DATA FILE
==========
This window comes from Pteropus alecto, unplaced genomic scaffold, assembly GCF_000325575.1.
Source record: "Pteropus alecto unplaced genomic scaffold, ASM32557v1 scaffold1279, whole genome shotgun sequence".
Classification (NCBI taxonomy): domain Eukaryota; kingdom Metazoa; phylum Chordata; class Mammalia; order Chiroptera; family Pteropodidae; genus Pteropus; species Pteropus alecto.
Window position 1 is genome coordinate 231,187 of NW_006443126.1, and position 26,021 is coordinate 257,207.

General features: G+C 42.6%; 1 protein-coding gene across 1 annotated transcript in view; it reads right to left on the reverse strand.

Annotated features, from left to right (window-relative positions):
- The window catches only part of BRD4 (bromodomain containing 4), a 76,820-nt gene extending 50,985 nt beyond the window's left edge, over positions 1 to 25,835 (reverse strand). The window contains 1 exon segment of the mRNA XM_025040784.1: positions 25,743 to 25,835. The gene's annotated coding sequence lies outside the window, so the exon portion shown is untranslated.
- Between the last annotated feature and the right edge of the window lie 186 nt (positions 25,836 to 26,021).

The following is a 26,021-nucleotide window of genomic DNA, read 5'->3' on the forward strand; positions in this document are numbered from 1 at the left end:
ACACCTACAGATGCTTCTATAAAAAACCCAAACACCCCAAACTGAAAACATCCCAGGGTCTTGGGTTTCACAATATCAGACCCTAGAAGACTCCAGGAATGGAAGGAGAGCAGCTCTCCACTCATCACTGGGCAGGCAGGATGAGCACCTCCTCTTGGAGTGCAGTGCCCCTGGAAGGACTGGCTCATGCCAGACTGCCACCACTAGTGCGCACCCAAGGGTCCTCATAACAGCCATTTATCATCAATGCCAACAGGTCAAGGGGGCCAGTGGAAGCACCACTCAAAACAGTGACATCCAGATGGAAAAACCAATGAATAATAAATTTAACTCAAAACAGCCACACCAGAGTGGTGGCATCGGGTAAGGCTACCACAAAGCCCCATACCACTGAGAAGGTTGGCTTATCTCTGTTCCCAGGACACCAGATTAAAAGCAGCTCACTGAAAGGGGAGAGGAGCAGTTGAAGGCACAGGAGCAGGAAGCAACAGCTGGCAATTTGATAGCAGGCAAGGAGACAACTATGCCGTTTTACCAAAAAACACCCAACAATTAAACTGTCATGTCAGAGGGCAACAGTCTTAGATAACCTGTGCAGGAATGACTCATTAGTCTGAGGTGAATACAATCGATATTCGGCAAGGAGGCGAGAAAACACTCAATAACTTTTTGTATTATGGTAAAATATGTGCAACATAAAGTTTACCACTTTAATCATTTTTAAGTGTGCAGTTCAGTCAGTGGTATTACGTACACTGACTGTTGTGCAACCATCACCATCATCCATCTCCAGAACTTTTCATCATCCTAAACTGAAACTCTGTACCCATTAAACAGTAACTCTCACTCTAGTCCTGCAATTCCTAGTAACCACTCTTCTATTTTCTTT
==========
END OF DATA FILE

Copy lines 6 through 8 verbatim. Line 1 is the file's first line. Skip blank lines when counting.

Annotated features, from left to right (window-relative positions):
- The window catches only part of BRD4 (bromodomain containing 4), a 76,820-nt gene extending 50,985 nt beyond the window's left edge, over positions 1 to 25,835 (reverse strand). The window contains 1 exon segment of the mRNA XM_025040784.1: positions 25,743 to 25,835. The gene's annotated coding sequence lies outside the window, so the exon portion shown is untranslated.
- Between the last annotated feature and the right edge of the window lie 186 nt (positions 25,836 to 26,021).